down upon, lay the marble faun, as he had fallen.

[Footnote 1: _Lord Coleraine's Correspondence_, page 101.]

Of all the sins of his Lordship's life surely not one was more wanton
than his neglect of Follard Chase. Some whispered (nor did he ever
trouble to deny) that he had won it by foul means, by loaded dice.
Indeed no card-player in St. James's cheated more persistently than he.
As he was rich and had no wife and family to support, and as his luck
was always capital, I can offer no excuse for his conduct. At Carlton
House, in the presence of many bishops and cabinet ministers, he once
dunned the Regent most arrogantly for 5000 guineas out of which he had
cheated him some months before, and went so far as to declare that he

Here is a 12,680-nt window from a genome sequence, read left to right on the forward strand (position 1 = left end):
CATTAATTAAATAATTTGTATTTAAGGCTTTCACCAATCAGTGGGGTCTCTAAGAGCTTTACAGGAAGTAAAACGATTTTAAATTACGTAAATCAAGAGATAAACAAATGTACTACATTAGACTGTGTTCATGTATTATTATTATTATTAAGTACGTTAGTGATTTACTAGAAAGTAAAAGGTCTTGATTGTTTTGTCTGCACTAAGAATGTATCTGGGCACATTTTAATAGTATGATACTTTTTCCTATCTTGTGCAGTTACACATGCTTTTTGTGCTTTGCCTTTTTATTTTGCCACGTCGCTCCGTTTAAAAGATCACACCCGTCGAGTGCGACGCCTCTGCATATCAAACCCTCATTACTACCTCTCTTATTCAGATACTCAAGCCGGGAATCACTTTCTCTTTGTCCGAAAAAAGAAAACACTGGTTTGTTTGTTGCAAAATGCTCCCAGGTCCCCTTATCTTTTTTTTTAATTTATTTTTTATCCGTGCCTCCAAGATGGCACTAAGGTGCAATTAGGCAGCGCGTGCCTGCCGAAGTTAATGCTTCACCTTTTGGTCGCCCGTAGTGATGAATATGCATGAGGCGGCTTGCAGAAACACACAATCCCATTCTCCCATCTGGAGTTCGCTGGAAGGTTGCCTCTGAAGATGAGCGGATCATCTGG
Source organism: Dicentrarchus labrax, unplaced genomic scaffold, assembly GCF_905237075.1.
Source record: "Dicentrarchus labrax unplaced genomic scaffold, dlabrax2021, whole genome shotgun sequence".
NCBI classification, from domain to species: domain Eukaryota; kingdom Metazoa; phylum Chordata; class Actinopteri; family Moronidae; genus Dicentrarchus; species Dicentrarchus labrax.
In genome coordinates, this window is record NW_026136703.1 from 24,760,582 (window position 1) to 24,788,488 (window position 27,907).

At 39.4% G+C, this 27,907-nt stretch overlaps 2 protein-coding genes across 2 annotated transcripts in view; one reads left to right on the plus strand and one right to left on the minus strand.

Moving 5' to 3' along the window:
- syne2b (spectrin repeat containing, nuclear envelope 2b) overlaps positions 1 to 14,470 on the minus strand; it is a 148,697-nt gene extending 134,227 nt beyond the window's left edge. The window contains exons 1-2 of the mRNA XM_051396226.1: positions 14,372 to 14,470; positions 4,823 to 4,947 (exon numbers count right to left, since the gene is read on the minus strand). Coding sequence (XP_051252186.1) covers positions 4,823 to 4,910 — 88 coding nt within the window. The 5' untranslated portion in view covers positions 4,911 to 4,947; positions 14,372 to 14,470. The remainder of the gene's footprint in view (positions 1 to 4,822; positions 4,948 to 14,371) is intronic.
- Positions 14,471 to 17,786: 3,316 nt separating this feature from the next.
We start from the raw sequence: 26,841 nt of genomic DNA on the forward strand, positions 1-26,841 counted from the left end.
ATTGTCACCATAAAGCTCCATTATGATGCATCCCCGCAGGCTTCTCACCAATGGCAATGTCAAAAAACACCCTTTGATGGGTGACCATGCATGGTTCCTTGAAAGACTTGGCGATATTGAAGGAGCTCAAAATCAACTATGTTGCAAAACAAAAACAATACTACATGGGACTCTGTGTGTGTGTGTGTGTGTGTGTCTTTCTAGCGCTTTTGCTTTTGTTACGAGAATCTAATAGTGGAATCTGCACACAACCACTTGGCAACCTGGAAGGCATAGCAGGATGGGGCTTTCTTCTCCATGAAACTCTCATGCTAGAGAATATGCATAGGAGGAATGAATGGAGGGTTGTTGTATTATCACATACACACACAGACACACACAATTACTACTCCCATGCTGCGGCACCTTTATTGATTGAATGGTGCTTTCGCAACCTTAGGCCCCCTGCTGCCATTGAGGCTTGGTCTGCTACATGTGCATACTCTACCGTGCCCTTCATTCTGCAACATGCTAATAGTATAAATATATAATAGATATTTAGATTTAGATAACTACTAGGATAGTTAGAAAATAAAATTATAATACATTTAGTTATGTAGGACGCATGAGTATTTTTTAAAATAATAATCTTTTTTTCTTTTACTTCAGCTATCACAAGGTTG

would not leave the house till he got it; whereupon His Royal Highness,
with that unfailing tact for which he was ever famous, invited him to
stay there as a guest; which, in fact, Lord George did, for several
months. After this, we can hardly be surprised when we read that he
"seldom sat down to the fashionable game of Limbo with less than four,
and sometimes with _as many as seven_ aces up his sleeve."[2] We can
only wonder that he was tolerated at all.

[Footnote 2: _Contemporary Bucks_, vol. i, page 73.]

At Garble's, that nightly resort of titled rips and roysterers, he
usually spent the early hours of his evenings. Round the illuminated
garden, with La Gambogi, the dancer, on his arm, and a Bacchic retinue
at his heels, he would amble leisurely, clad in Georgian costume, which
was not then, of course, fancy dress, as it is now.[3] Now and again,
in the midst of his noisy talk, he would crack a joke of the period, or
break into a sentimental ballad, dance a little, or pick a quarrel. When
he tired of such fooling, he would proceed to his box in the tiny _al
fresco_ theatre and patronize the jugglers, pugilists, play-actors and